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Immunology and Microbiology » "Biology of Myelomonocytic Cells", book edited by Anirban Ghosh, ISBN 978-953-51-3124-3, Print ISBN 978-953-51-3123-6, Published: May 10, 2017 under CC BY 3.0 license. © The Author(s).

Chapter 3

The Biological Function of Kupffer Cells in Liver Disease

By Yuan-yuan Ma, Mu-qing Yang, Zhi-gang He, Qing Wei and Ji-yu Li
DOI: 10.5772/67673

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Schematic representation of the liver microanatomical structure and Kupffer cell localization in lower magnification.
Figure 1. Schematic representation of the liver microanatomical structure and Kupffer cell localization in lower magnification.
KCs interact with other cells in liver diseases and have the bidirectional function.
Figure 2. KCs interact with other cells in liver diseases and have the bidirectional function.
Immunofluorescence double staining for cellular localization of heme oxygenase 1 (HO-1) expression in the rat liver after nodosin perfusion. Liver sections are stained for HO-1 (green) and the Kupffer cell marker ED2 (red). Colocalization of these two colors can be recognized by the yellow color. (a) Control group; (b) Nodosin group; (x40) [165].
Figure 3. Immunofluorescence double staining for cellular localization of heme oxygenase 1 (HO-1) expression in the rat liver after nodosin perfusion. Liver sections are stained for HO-1 (green) and the Kupffer cell marker ED2 (red). Colocalization of these two colors can be recognized by the yellow color. (a) Control group; (b) Nodosin group; (x40) [165].

The Biological Function of Kupffer Cells in Liver Disease

Yuan-yuan Ma1, Mu-qing Yang2, Zhi-gang He2, Qing Wei1 and Ji-yu Li2
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Kupffer cells, which have a characteristic morphology and a kind of phenotype, are the resident macrophages in liver, serve as the largest population mononuclear phagocytes in the body, and are localized in the periportal zone. They have phagocytosis capacity and release all kinds of cytokines, chemokines, and soluble biological mediators. Owing to the different functions of Kupffer cells, they play an important role in liver diseases. In this chapter, we review the role of Kupffer cells in infectious disease, fatty liver disease, liver fibrosis, liver ischemia-reperfusion injury, liver transplantation immunology, as well as liver cancer and metastases.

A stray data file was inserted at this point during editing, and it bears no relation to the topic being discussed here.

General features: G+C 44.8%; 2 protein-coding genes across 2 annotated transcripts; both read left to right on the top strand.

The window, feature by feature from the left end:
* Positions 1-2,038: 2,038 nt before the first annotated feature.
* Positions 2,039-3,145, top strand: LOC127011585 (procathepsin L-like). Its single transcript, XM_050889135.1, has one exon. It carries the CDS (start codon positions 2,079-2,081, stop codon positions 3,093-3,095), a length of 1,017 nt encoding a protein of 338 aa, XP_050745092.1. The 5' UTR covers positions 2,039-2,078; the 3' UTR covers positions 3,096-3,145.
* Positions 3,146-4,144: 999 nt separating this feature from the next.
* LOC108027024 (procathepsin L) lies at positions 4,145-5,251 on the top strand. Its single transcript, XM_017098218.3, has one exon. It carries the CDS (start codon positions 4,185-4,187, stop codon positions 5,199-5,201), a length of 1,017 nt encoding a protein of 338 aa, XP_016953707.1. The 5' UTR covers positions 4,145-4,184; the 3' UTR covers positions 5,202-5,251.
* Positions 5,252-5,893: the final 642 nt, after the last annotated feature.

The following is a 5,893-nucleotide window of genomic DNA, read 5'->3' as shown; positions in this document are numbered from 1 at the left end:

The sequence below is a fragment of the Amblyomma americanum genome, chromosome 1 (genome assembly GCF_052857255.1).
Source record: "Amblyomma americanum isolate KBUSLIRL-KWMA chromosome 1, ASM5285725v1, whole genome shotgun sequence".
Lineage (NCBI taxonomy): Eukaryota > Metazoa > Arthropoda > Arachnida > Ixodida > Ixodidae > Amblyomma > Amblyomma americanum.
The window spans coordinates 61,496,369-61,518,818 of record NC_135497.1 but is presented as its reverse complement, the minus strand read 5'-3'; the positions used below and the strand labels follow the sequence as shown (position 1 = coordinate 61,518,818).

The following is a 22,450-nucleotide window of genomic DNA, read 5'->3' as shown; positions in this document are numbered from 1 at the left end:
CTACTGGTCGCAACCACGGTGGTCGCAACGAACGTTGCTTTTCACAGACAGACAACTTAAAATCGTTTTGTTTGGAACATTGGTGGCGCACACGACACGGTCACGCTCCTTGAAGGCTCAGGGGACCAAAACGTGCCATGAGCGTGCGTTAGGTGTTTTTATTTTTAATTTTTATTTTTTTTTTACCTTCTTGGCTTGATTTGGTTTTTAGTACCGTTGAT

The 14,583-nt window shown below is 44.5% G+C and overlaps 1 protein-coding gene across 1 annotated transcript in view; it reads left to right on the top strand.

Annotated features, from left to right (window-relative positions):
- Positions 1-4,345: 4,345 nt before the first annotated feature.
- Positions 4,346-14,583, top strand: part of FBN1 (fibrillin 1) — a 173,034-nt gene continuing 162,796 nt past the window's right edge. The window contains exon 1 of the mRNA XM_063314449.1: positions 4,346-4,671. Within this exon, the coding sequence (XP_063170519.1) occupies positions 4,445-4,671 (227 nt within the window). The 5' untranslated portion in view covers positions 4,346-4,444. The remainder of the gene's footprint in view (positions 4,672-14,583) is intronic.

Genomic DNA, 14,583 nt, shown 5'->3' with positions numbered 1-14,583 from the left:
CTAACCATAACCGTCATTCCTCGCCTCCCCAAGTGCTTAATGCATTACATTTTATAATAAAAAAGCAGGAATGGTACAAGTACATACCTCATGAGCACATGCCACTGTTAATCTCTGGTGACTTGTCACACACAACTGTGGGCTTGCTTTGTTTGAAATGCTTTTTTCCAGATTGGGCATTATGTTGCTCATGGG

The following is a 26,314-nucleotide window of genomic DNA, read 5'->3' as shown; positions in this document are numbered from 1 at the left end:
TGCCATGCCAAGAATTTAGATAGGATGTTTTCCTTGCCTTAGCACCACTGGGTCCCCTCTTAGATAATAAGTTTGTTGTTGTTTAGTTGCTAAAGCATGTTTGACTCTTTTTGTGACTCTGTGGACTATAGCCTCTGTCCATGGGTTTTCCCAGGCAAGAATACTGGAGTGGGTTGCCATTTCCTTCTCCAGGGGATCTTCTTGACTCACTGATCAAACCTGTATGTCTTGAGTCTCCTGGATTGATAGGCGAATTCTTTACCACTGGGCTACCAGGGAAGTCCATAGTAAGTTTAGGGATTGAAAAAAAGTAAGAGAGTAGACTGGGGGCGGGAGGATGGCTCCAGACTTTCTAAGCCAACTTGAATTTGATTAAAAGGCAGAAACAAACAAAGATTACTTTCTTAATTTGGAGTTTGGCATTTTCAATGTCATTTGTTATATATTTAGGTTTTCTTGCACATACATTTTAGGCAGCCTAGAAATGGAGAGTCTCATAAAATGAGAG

Keywords: Kupffer cell, infectious disease, fatty liver disease, fibrosis, ischemia-reperfusion injury, liver transplantation immunology, liver cancer, metastases

1. Introduction

Kupffer cells (KCs), as the largest population mononuclear phagocytes in the body, account for 80–90% of the total number of natural macrophages and 20% of the liver nonparenchymal cells [1]. They form a self-renewing pool of organ-resident macrophages independent of the myeloid monocyte compartment and derive from resident stem cells which originate from the fetal yolk sac before [24]. Other studies also found that KCs derived from embryonic progenitors colonize the tissues before birth [511], but with the growth of mouse, bone marrow-derived monocytes will fill up additional macrophage niches that become available, competing with the resident population. This situation occurs in the liver and spleen, but not in the brain and lung [12].

KCs have a characteristic morphology with amoeboid lamellipodia and an irregular surface containing many microvilli [13], located at the luminal side of liver sinusoidal endothelium or the lamellipodia extended into the Disse space through the fenestrae. This is an ideal position for their main function in the liver. This state can filter the blood that enters the liver from both the portal vein and the hepatic artery, which is an important part of the cellular immunity system of the mammalia (Figure 1). So, the structure of KCs plays a role in the mutual coordination and influence of liver parenchymal cells and other nonparenchymal cell functions and makes up these cells’ important versatile constituents of the liver [1416]. Now, according to the function of KCs, they could be distinguished as two groups: the one with higher phagocytosis capacity and the other with preference toward cytokines and chemokines production [1718]. Some studies found that there were large KCs in rats. They are localized in the periportal zone and have increased phagocytosis and increased production of biological mediators. These large KCs can be identified by the expression of CD163, also described as ED2 antigen, which is a scavenger receptor [19]. KCs (Table 1) can also be identified by the expression of CD68 (ED-1); they were called small KCs in rats. The general macrophage marker F4/80 or by ED-1 was expressed on the surface of mice KCs, which is present in all KCs regardless of their location [20]. In mice, KCs can be distinguished from monocytes among the F4/80+ cells as Ly6C low CD11b low-cell population [21, 22]. Additionally, macrophages are functionally grouped into two classes, M1 and M2. M1 (termed classically activated) macrophages are pro-inflammatory and could produce pro-inflammatory cytokines and chemokines, while the M2 (termed alternatively activated) macrophages are suppressive and involved in cellular repair [23]. According to this situation, KCs as one kind of macrophages also have these functions and play a fundamental role in homeostasis and diseases [24]. KCs also have a unique KCs gene Clec4f to distinguish with other macrophage; Clec4F has been previously described as a KCs-specific marker [2527].

OriginMarkerPRRPAMP DAMPImmunogenicPolarization of macrophages